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Daily News

      Mugabe a stumbling block to Nepad: US congressman

      7/4/02 10:06:44 AM (GMT +2)

      By Sandra Nyaira Political Editor

      EDWARD Royce, the chairman of the International Relations Committee's
Africa sub-committee in the United States Congress, on Tuesday lambasted the
Zanu PF government for its appaling human rights record since the rejection
of the draft constitution in 2000.

      Royce said it was sad that most African leaders remained silent on
President Mugabe's reign of terror, saying this was bound to have a negative
impact on the New Plan for Africa's Development (Nepad).

      Nepad is based on a common vision and a firm and shared conviction
among African leaders that they have a pressing duty to eradicate poverty.

      The countries, individually and collectively, pledge to launch
themselves on a path of sustainable growth and development underpinned by
democratic tenets of good governance and subjecting themselves voluntarily
to peer review to verify and ensure compliance.

      Royce was commenting on an Amani Trust report released in the US
chronicling allegations of torture and violations of human rights in

      "I'm waiting for African leaders to embrace this report and that is my
goal," he said.

      "African leaders, with a few exceptions, have remained silent about
Mugabe's reign of terror.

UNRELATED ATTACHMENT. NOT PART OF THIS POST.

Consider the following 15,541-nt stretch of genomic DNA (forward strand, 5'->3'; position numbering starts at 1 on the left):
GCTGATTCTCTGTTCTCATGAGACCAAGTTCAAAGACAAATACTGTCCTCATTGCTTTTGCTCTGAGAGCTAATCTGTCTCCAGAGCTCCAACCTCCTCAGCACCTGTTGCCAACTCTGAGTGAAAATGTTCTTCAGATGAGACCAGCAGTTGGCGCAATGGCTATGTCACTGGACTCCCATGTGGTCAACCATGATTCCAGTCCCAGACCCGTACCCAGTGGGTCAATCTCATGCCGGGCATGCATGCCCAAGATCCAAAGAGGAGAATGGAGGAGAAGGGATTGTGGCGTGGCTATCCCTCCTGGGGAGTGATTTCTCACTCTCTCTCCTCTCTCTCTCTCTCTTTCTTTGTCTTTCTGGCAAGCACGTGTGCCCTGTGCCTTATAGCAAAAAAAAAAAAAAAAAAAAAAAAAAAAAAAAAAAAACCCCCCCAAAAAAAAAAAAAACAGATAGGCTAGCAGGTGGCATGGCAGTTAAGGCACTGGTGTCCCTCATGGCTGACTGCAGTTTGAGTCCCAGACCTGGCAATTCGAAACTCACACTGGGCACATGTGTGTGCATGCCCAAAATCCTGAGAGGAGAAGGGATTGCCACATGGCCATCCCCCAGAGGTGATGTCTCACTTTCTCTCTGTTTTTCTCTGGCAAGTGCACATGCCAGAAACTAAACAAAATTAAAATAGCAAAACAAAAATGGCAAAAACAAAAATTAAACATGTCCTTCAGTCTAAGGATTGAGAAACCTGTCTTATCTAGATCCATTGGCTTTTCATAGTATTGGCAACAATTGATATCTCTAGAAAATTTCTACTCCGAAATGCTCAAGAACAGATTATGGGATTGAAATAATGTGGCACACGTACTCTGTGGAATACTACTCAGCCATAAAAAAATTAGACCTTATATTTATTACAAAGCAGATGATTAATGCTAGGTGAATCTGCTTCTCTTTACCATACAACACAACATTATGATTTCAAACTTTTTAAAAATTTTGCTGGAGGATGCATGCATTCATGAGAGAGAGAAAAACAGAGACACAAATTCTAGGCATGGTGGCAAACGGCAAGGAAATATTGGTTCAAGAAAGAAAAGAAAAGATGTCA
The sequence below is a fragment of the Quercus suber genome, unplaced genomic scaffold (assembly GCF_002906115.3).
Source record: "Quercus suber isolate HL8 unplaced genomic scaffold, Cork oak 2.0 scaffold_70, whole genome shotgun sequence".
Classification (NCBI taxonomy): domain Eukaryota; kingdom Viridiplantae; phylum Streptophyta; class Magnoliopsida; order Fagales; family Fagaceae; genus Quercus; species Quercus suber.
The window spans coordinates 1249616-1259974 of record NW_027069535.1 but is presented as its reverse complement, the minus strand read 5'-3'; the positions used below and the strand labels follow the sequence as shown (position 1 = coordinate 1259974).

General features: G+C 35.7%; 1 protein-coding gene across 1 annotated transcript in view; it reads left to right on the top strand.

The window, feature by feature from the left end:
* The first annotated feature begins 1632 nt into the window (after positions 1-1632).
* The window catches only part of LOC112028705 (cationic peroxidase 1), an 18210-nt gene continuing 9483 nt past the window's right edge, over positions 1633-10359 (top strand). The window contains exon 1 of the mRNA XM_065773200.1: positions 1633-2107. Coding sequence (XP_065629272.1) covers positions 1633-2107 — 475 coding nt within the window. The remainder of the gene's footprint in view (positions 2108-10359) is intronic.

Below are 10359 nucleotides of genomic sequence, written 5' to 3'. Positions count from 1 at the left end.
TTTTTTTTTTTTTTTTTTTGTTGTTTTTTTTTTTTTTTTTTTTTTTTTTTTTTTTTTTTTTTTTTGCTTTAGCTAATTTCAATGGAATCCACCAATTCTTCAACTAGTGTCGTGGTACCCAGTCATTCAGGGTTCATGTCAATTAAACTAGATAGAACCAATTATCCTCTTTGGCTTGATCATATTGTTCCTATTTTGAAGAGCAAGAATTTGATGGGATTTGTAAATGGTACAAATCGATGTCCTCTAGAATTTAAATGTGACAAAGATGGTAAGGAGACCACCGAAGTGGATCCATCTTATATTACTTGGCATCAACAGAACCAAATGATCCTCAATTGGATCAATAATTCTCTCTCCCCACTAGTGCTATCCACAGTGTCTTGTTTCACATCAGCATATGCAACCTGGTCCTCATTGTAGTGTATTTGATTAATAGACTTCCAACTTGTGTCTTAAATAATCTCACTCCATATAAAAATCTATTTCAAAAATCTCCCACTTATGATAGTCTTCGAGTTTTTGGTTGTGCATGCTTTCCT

"Without a better-demonstrated commitment by African leaders,
Zimbabweans will continue to pay the price and there will be little support
for the type of resource commitment that Nepad's founders envisioned."

      The government has dismissed Nepad, the brainchild of Thabo Mbeki of
South Africa and Olusegun Obasanjo of Nigeria, as an imperialist ploy to
recolonise Africa.

      "This report that's released today condemns in considerable detail the
government's actions . . . on ongoing gross violations of human rights, on
electoral fraud, on attacks on Press freedom, on attacks on the rule of
 law," Royce said.

      Amani Trust is a non-governmental organisation which helps victims of
organised violence and torture.

      "Since January of this year, more than 450 Zimbabweans have been
tortured," said Royce. "Many others have been killed and many have

      The report looks at 180 documented cases on human rights abuses by the

      The US, said Royce, must be supportive of the tormented Zimbabweans
and "must echo their words and amplify their peaceful protests".

      Anthony Reeler, Amani Trust's clinical director, said measures must be
taken to stop Mugabe from violating basic human rights.

      He said the number of people affected by torture was growing and
torture prevention had to be stressed.